In its early days, Club Med catered mainly to single swingers, but when business dropped, the management wisely turned some of its resorts into family destinations.
That suited us fine, because my wife and I have three daughters, three sons-in-law, seven grandchildren and counting -- and once a year we all gather from the East and West Coasts for a family reunion and intergenerational bonding.
We generally vacation in the States, but this year, my wife, Rachel, who organizes these things, somehow managed to juggle all the conflicting schedules and decided to try something more exotic.
We settled on Club Med Ixtapa, on Mexico's southwestern coast, some 140 miles north of Acapulco. What sold us was that Ixtapa has five different clubs for kids, according to age levels, from babies to teenagers, each offering full-time activities.
Since our grandkids range from three to 18 years, that seemed an ideal arrangement. As it turned out, they had so much fun playing with their cousins that they hardly went to the clubs -- but the facilities are there if you want them.
We discovered that Ixtapa does a thriving business with Orthodox tours at Passover and during yeshiva vacations in January (more on that later).
First a quick overview of the pluses and minuses: Club Med is directly on the Pacific Ocean, with a sheltering bay, wide clean beaches and a stunning picture-postcard setting.
As promised, the package price (around $800 a week for adults, less for kids) includes just about everything. That means small but pleasant air-conditioned rooms, generous and varied buffet-style meals, sports from archery to tennis, and even a free bar.
What with the exercise and the hot weather, the adults worked the Corona beer tap in the dining room assiduously.
There are, however, charges for organized outside excursions. They are fairly expensive, but with a little enterprise, you can make your own arrangements. Recommended are the sailing and snorkeling expeditions up the coast and a trip to the countryside for a dose of reality about village life in Mexico's poorest state.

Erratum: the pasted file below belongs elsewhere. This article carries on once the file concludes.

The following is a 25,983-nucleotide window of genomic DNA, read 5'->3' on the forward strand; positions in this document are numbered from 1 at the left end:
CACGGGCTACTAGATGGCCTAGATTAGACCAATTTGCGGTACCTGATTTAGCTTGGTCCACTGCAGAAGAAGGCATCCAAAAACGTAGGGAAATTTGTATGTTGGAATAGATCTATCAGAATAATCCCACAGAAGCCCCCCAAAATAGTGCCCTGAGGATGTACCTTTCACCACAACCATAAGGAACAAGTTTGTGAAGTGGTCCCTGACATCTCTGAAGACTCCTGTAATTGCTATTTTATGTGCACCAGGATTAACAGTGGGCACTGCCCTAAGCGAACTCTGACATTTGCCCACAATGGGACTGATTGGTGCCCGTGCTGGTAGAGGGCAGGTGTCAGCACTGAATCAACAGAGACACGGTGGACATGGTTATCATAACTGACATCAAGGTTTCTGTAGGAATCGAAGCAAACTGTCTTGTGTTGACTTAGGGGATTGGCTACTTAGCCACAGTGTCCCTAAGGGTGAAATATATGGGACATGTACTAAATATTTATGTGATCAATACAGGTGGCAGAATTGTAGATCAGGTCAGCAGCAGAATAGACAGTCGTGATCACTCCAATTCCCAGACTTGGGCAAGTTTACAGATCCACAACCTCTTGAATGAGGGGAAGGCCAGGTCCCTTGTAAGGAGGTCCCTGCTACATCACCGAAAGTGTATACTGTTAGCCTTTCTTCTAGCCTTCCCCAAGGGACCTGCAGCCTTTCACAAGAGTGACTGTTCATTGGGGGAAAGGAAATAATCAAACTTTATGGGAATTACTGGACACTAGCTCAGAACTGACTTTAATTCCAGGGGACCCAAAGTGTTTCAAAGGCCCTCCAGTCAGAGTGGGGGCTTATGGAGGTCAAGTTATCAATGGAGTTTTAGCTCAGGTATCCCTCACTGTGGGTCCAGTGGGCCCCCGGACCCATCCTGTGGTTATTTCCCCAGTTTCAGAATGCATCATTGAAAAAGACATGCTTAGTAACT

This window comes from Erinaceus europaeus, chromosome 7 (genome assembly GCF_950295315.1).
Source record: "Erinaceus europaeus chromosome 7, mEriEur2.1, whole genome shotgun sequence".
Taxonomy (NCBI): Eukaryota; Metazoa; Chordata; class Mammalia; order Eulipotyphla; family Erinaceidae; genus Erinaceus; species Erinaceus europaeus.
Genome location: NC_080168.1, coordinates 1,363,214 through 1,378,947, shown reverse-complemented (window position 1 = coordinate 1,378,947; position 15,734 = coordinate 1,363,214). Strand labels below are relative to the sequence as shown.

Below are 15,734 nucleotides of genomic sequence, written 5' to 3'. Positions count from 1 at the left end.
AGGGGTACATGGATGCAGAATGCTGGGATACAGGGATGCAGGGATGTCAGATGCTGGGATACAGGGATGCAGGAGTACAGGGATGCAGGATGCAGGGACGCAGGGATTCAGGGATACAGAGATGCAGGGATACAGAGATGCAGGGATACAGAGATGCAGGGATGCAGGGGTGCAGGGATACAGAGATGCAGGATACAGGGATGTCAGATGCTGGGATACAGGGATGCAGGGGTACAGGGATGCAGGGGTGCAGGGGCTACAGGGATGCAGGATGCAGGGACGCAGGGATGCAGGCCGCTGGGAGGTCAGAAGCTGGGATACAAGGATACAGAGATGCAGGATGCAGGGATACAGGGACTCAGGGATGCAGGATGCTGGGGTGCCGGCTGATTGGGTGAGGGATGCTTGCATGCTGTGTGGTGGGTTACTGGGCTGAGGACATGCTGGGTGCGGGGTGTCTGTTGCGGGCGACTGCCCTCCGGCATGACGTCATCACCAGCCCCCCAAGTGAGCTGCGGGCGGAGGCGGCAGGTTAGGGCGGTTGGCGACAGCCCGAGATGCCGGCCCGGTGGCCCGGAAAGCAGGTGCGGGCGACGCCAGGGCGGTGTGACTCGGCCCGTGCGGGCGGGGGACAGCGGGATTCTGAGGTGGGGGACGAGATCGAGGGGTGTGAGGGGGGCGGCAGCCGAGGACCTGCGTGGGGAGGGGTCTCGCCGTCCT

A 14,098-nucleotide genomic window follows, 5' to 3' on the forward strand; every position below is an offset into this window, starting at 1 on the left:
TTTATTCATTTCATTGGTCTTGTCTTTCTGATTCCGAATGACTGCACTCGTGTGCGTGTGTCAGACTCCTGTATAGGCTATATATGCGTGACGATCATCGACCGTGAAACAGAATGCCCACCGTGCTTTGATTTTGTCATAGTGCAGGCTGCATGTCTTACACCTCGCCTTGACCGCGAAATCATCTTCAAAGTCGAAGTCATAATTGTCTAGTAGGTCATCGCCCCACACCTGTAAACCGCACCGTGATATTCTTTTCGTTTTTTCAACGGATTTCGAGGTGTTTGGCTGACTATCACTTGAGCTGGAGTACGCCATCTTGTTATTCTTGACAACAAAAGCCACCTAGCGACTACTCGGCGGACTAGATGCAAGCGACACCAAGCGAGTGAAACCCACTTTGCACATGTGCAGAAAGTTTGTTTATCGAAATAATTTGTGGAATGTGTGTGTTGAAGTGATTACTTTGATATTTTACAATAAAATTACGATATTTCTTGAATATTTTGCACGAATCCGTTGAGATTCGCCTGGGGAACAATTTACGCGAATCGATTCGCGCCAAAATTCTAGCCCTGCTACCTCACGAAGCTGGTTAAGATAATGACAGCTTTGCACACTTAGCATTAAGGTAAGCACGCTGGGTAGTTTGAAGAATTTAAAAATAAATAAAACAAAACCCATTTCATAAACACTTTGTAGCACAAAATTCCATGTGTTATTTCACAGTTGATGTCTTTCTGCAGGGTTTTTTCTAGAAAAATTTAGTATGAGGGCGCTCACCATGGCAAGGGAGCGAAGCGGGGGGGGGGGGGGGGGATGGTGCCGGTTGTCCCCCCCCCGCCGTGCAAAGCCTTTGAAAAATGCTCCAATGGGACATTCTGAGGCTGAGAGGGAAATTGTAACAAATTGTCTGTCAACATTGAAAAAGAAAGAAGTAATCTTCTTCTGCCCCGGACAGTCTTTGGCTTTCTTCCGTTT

The main downside was the climate during our June 29-July 6 stay. The daytime temperature in Ixtapa ranges from the high 80s to the low 90s year around, but we also hit the high summer humidity. That didn't slow the kids down, but affected some of the adults, who took frequent refuge in the pool, at the beach and next to the beer tap.
June is also the beginning of the four-month rainy season, but except for an all-night downpour and one short daytime sprinkle, we had no problems. The best and most popular time to visit Ixtapa is now, from early November to the end of April.
We were lucky enough to link up with Julia Ortiz, the village group coordinator, who treated our clan to a cocktail party. She told us that Ixtapa, as most Club Med villages, offers matzah during Passover and she proudly displayed a small menorah lit during Chanukah.
For a more intense Jewish experience, Ortiz referred us to Raphael Bellehsen, who runs Le Voyage Travel in Woodmere, N.Y., and specializes in glatt kosher tours.
As he has for the last five years, Bellehsen has organized a seven-night tour ($1,339 per adult) and a 10-day tour ($1,650) in late January to Ixtapa, during which a rabbi and two assistants will lead two daily prayer services and Shabbat observances.
The Passover tour, April 21-May 2, includes, of course, a festive seder, with kosher-for-Passover tortillas as a treat for the kids.
Each tour consists of up to 150 people, the number limited by the size of the separate, koshered restaurants provided by Club Med for the occasion.
Otherwise, the groups participate in all the normal Club Med activities, and Bellehsen is also planning a glatt kosher tour for singles in August at Club Med Sandpiper in Florida.
Most of his clients are Modern Orthodox, Bellehsen said, but also include Jews from other denominations, and they come from all over the United States and Canada.
More information is available from Le Voyage Travel at (877) 452-8744, or e-mail firstname.lastname@example.org.
Alaska Airlines has a 3-hour 40-minute nonstop flight from LAX to Ixtapa. Travelers from most Midwest or East Coast cities will have to catch a connecting flight in Houston or Mexico City.
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